his time, St. Benedict had made rules for the persons who wished to
serve God, and to live apart from the world. They lived in buildings
named monasteries, or convents; the men, who were called monks, under
the rule of an abbot, the women, nuns, under an abbess. They took a vow
of poverty, chastity, and obedience; lived and worked as hard as
possible, and spent much time in prayer and doing good, teaching the
young, giving medicine to the sick, and feeding the poor. They would
fix their home in a waste land, and bring it into good order, and they
went out preaching and convening the heathen near. Everyone honoured
them; and in the worst times, they were left unhurt; their lands were
not robbed, and in those savage days, little that was gentle or good
would have been safe but for the honour paid to the Church.
LESSON XXIX. MAHOMET.
“God shall send them strong delusion that they should believe a
lie.”—2 Thess. ii. 11.
The Eastern Empire was not broken up like the Western. The emperors
reigned at Constantinople in great state and splendour, in palaces
lined with porphyry and hung with purple, and filled with gold and
silver. The Greeks of the east had faults the very contrary to those of
the Teutons of the west. Instead of being ignorant, rude, and savage,
they were learned, courtly, and keen-witted; but their sharpness was a
snare to them, for what they were afraid to do by force, they did by
fraud, and their word was not to be trusted. In matters of faith too,
they were too fond of talking philosophy, and explaining away the
hidden mysteries of God; so there sprang up sad heresies among them,
chiefly respecting the two Natures of our blessed Lord; and though
there were councils of the Church held, and the truth was plainly set
forth, yet great numbers were led away from Catholic truth.
Long ago, the Lord of the Church had warned the Churches of Asia by
His last Apostle, that if they should fall from their first faith, He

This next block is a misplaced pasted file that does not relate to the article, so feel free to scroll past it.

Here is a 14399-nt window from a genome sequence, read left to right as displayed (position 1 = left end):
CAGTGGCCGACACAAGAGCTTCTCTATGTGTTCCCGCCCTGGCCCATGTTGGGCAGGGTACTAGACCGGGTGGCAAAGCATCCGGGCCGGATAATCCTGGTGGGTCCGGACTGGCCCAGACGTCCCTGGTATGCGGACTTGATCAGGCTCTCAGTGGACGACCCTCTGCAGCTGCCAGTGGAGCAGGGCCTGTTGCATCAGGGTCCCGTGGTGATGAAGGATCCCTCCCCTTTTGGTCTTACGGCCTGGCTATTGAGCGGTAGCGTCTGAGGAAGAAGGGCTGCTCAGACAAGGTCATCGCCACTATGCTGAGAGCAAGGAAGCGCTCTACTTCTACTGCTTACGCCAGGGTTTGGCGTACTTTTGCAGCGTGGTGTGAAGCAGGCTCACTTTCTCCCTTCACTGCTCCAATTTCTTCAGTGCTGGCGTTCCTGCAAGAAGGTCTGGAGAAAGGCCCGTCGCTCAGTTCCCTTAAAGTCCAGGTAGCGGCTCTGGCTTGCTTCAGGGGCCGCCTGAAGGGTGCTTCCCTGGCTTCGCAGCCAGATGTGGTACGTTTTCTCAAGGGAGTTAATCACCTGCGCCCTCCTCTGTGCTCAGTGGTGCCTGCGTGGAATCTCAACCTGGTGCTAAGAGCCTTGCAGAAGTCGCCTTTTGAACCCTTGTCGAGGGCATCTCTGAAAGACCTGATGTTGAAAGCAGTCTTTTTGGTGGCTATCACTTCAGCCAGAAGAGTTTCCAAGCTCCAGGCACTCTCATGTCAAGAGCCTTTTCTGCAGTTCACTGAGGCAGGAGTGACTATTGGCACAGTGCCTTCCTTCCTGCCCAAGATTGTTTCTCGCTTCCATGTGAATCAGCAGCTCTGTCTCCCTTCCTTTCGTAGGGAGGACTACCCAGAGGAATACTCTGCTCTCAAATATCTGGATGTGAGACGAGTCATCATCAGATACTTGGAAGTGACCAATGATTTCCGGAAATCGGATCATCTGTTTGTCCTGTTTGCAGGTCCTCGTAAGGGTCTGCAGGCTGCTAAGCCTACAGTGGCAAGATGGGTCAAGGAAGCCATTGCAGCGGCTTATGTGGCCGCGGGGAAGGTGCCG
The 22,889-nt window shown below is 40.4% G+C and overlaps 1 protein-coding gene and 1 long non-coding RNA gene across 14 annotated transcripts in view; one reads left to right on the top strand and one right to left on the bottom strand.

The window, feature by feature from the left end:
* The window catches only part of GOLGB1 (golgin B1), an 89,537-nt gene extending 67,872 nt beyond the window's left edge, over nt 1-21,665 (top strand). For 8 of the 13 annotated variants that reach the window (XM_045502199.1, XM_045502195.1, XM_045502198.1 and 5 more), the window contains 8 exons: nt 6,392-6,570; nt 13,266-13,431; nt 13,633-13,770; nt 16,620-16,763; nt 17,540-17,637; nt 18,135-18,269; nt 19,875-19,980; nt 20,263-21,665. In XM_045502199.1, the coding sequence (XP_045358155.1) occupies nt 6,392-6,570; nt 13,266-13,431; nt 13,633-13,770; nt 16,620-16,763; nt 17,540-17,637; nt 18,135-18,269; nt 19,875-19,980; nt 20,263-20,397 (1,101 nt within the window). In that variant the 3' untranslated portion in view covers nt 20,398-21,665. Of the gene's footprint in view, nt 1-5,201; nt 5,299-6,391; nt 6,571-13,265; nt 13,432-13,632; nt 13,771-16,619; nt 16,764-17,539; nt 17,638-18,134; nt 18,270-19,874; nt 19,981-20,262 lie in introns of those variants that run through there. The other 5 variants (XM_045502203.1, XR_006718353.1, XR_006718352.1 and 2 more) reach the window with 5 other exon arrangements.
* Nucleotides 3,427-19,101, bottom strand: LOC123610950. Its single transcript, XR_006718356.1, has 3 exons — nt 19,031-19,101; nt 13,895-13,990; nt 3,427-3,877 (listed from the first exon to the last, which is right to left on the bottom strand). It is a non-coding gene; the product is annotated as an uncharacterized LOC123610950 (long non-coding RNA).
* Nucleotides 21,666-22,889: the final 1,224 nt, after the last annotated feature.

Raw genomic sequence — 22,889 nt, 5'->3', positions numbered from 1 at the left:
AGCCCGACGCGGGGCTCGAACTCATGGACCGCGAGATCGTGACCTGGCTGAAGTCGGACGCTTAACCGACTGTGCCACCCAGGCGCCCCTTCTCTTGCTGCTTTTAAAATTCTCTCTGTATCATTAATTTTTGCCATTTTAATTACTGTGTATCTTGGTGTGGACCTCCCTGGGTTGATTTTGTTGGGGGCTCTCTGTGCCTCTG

would remove their candlestick—that is, take away the light of His
Gospel. The first warning they had was, when the Persians broke out in
great force, came to the Holy Land, robbed the churches at Jerusalem,
and carried away the true Cross, which had been put in a gold case, and
buried under ground in hopes of preserving it. They afterwards went on
to the very banks of the Bosphorus, and seemed likely to take
Constantinople itself; but the emperor, Heraclius, who had hitherto
been very dull and sleepy, suddenly woke up to a sense of the danger,
and proved himself an able warrior, hunting the Persians back into
their own country, and rescuing the Cross, which he carried up the hill
of Calvary again upon his own shoulders.
But a worse foe was growing up among the wild sons of Ishmael in
Arabia. Nobody can tell what kind of religion these wandering tribes
had in the old times, except that they honoured their father, Abraham,
still circumcised their sons, and believed in one God, though they paid
some sort of worship to a black stone, which was kept at Mecca. Some
bad learnt a little Christianity, some had picked up some notions from
the Jews; but they cared for hardly anything, except their camels,
horses, and tents, and had small thought beyond this life. Among these